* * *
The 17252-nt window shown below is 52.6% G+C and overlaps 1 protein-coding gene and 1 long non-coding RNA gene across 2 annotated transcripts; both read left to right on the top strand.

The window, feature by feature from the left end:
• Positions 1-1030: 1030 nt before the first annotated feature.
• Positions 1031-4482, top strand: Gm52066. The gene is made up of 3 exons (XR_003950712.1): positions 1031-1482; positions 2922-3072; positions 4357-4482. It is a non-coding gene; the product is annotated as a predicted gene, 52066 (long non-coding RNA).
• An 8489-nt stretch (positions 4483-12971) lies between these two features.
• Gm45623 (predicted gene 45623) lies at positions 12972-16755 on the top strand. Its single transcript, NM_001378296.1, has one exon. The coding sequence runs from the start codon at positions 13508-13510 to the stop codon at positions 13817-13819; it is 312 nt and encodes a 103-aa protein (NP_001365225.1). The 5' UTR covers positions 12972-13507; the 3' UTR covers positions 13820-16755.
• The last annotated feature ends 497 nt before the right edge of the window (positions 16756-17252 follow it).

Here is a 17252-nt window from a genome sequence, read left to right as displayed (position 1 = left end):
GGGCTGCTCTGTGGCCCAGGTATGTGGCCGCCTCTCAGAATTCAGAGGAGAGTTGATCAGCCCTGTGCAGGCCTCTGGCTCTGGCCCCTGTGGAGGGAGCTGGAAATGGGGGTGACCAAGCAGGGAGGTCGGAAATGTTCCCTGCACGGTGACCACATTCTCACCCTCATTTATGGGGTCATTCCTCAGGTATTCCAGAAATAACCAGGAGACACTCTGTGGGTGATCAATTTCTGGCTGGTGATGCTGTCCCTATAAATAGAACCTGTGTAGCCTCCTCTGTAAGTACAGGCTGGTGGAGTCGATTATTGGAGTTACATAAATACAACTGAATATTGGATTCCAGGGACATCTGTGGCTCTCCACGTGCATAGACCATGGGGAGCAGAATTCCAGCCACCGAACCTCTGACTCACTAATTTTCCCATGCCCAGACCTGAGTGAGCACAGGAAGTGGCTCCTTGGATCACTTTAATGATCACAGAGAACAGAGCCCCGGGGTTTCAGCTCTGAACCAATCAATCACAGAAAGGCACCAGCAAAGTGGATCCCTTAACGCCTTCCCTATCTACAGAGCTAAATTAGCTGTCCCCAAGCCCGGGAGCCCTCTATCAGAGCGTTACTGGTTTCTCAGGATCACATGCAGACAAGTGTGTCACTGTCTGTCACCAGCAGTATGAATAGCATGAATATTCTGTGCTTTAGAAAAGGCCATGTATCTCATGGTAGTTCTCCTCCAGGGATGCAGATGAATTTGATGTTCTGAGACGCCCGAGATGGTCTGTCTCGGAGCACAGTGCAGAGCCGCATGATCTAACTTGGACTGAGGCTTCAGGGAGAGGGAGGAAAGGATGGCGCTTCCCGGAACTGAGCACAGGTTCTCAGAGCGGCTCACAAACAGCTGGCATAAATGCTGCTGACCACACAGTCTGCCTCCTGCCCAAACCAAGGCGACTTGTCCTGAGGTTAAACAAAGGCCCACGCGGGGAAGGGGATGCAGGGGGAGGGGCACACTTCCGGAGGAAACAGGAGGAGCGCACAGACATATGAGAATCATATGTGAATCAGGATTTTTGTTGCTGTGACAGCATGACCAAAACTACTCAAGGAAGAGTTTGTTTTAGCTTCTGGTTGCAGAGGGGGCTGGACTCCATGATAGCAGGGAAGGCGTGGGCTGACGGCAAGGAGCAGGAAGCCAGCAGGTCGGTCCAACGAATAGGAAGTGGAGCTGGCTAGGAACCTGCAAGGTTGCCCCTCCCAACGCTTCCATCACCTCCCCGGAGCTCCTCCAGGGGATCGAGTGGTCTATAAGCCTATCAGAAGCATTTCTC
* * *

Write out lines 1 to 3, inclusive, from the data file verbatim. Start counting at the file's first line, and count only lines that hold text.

The 17252-nt window shown below is 52.6% G+C and overlaps 1 protein-coding gene and 1 long non-coding RNA gene across 2 annotated transcripts; both read left to right on the top strand.

The window, feature by feature from the left end:
• Positions 1-1030: 1030 nt before the first annotated feature.